To determine the power of an analysis we need firstly to specify the alternative hypothesis, \(H_a\), or in other words,
the effect size that we are interested in detecting. Further, and for most of analyses, power is proportional to the following:

***Effect size** : the size of the effect, which can be measured as a difference in mean/median values, survival outcomes,
proportions or growth rates; the bigger the effect size the higher the power

***Sample size** : the number of mice included in an experiment; the higher the number of mice the higher the power.

***Significance level(\(\alpha\))** : the type 1 error of a test; the higher the \(\alpha\) the higher the power, but \(\alpha\) is almost always fixed at 0.05.

Power can be calculated based on the three factors. More often, the required sample size is calculated as a function of power,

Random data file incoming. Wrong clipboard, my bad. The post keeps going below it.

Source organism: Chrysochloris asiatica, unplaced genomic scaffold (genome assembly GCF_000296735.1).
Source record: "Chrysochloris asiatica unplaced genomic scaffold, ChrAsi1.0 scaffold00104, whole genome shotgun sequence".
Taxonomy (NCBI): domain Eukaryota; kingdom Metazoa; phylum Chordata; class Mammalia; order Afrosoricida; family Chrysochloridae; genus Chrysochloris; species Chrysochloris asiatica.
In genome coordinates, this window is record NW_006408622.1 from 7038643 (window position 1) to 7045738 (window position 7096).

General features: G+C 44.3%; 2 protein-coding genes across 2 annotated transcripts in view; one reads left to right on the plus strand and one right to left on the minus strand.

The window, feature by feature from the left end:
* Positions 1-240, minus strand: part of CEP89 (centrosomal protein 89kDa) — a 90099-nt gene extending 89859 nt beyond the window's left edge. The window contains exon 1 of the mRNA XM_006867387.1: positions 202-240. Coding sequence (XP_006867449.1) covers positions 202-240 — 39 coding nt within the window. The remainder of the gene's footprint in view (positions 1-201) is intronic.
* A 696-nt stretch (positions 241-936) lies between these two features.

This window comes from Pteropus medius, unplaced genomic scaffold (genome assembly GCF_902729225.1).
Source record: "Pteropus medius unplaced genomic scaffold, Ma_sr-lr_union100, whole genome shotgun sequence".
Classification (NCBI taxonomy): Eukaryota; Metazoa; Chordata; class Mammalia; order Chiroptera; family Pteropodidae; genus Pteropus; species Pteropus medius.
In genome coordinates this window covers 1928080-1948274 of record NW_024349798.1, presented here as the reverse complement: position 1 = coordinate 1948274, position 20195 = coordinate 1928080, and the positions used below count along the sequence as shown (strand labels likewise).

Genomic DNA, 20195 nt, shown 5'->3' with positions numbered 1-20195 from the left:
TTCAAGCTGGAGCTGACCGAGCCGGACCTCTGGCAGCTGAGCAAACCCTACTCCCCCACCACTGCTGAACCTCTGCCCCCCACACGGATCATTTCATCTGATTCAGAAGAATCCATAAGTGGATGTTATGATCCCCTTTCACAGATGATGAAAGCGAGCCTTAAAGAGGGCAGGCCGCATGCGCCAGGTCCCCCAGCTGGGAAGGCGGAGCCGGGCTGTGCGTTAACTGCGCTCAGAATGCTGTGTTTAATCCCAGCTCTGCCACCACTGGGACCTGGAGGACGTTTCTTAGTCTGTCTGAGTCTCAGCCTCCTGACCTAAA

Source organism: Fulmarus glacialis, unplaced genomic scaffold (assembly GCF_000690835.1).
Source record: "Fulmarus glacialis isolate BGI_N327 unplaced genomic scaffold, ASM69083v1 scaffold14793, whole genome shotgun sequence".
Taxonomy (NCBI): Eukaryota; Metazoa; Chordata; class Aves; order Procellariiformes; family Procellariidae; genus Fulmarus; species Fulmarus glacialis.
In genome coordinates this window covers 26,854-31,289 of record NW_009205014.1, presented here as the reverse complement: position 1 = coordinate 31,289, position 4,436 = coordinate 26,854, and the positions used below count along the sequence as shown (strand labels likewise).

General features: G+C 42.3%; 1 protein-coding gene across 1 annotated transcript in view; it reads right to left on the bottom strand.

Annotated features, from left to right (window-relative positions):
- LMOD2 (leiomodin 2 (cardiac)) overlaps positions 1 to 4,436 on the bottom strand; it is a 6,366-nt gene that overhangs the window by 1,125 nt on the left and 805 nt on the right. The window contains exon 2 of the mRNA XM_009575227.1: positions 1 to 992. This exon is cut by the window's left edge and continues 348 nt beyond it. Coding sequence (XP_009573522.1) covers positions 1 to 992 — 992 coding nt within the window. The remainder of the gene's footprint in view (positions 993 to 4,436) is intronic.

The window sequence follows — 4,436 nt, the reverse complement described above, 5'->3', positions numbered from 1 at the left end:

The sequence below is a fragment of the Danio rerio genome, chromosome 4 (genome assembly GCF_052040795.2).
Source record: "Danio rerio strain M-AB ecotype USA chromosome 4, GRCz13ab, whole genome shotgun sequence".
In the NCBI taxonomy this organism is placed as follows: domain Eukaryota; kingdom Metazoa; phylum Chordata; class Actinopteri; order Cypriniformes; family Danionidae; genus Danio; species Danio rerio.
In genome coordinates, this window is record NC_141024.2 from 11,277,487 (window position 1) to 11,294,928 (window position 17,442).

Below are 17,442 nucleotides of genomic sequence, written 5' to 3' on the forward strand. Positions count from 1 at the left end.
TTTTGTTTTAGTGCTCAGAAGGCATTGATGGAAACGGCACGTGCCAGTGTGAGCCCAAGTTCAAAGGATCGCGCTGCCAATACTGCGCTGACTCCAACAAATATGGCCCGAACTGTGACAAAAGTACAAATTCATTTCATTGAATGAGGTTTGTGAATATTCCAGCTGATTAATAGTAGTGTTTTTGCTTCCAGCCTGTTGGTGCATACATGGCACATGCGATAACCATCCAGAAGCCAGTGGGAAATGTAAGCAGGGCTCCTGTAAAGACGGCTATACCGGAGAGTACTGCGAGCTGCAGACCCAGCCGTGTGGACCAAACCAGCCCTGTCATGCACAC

\(\alpha\) and an estimate of the effect size. Sample size can be calculated for any study design and statistical test.

*The correct sample size can be obtained through the following steps:*

1. Formulate the research question, i.e., define clearly what the null hypothesis and the alternative
hypothesis of interest are

2. Identify the statistical test to be performed on the data from the experiment

3. Determine a reasonable value for the expected effect size based on substantive knowledge, literature, previous experiments, or select the smallest effect size that is considered as clinically important

4. Select the desired \(\alpha\) level (almost always 0.05)

5. Select the desired power level (mostly 0.8 or 0.9) and calculate the required sample size

Other tabs and links to external sources on this website allow you to calculate the sample size needed in
different situations.